The Washington Post reports that most of what we perceive as the taste of meat is actually its aroma, and a combination of the smell of cooking meat, fat and umami is what makes meat so delicious.
The Maillard reaction occurs when carbohydrates and amino acids interact in a slightly moist, hot environment, like when meat sizzles on a hot grill. The reaction creates many chemical compounds, ranging in smell from fruity to musty, that together create the aroma of cooking meat. This reaction also occurs with other foods like baked goods and roasted coffee.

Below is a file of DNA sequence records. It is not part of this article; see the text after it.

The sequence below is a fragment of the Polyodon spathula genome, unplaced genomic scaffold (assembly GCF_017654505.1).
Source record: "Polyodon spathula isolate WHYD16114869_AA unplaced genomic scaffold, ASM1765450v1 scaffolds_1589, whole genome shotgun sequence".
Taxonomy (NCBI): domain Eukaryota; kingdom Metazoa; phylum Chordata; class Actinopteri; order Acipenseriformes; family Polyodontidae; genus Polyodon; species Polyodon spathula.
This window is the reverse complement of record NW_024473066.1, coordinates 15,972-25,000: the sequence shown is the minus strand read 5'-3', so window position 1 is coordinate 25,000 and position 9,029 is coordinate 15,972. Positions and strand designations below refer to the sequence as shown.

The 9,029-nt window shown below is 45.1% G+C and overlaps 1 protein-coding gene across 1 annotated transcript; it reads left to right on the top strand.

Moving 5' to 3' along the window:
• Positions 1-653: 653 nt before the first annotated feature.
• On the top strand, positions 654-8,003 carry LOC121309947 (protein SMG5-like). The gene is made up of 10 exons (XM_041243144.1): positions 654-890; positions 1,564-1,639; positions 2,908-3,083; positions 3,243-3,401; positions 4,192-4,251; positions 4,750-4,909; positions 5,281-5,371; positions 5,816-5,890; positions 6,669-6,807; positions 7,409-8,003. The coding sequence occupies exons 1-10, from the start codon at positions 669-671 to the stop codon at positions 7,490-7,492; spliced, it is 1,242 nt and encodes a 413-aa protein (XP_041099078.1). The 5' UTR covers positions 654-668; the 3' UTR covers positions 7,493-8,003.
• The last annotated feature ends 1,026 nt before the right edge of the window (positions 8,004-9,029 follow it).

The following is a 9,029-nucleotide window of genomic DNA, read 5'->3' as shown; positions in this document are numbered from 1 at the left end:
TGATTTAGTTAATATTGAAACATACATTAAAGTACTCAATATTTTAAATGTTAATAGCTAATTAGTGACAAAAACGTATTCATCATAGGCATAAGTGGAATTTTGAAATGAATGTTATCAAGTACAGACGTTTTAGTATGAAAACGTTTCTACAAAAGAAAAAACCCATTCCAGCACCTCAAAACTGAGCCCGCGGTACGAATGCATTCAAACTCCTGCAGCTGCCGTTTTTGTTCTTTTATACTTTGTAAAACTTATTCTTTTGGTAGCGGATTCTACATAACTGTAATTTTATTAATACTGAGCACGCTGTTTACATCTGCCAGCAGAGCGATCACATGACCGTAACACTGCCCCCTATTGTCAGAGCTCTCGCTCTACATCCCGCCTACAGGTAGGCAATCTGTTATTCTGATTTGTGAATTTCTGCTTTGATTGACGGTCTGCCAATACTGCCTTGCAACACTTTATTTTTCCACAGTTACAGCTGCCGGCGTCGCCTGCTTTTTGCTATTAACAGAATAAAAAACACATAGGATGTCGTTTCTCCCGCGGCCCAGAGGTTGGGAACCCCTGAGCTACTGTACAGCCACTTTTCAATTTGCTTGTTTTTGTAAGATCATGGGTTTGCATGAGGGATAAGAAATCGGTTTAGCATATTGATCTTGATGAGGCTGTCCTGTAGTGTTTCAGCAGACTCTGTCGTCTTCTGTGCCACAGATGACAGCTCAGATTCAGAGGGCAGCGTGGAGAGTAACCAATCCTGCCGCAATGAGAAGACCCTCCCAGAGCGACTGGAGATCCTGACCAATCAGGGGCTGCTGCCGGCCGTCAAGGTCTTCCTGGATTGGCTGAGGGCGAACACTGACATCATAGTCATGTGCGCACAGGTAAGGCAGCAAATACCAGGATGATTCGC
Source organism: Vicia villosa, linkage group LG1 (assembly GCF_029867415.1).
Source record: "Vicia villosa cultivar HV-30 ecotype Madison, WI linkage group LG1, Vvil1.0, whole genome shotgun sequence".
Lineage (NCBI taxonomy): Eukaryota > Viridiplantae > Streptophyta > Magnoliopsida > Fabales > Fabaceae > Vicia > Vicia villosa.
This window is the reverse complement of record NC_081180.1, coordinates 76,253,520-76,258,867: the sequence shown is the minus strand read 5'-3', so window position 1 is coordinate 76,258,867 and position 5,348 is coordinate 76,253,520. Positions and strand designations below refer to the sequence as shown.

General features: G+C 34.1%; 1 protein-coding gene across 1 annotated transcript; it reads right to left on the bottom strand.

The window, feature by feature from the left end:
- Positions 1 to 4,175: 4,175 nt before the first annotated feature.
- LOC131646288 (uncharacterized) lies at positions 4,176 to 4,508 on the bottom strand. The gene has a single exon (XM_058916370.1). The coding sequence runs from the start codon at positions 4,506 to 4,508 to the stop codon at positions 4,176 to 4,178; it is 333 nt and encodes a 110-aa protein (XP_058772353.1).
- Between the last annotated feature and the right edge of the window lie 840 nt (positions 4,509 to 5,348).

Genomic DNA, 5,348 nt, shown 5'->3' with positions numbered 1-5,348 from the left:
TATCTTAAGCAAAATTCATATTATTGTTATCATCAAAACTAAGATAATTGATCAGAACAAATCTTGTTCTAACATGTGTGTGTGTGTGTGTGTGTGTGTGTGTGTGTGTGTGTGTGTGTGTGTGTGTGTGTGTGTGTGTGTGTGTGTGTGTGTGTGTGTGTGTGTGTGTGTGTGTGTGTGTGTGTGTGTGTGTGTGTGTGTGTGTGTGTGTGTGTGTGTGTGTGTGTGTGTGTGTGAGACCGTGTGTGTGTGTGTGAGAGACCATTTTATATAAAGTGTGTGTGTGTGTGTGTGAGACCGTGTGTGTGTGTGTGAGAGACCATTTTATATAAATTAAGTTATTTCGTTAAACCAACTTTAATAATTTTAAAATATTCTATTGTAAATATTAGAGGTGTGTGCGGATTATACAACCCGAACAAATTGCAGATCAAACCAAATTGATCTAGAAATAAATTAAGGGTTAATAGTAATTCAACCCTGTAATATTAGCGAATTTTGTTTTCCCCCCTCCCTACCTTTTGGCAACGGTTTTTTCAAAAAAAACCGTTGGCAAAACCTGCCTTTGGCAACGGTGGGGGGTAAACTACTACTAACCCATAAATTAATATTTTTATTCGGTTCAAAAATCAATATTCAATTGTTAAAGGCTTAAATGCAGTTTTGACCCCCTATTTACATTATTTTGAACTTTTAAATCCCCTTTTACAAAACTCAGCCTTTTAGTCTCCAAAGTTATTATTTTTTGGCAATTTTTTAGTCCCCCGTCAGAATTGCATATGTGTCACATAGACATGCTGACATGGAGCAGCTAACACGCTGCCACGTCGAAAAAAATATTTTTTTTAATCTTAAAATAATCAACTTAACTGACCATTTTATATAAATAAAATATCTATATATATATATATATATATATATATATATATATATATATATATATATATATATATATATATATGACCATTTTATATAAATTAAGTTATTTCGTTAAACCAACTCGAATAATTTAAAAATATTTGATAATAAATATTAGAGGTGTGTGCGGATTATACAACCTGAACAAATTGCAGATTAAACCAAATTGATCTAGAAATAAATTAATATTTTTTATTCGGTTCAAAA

This explains why a recent taste-test with lab-grown beef smelled good as it cooked, even though it fell short in the flavor department. From an evolutionary standpoint, humans seek the aroma of the Mallaird reaction to signify that meat is safe to eat, according to one expert.
In combination with fat, which adds creamy texture and a desirable mouthfeel, and umami, a fifth taste that we naturally seek out, meat becomes a delicious and hard-to-resist food.
Image Credit: Richard Eskite Photography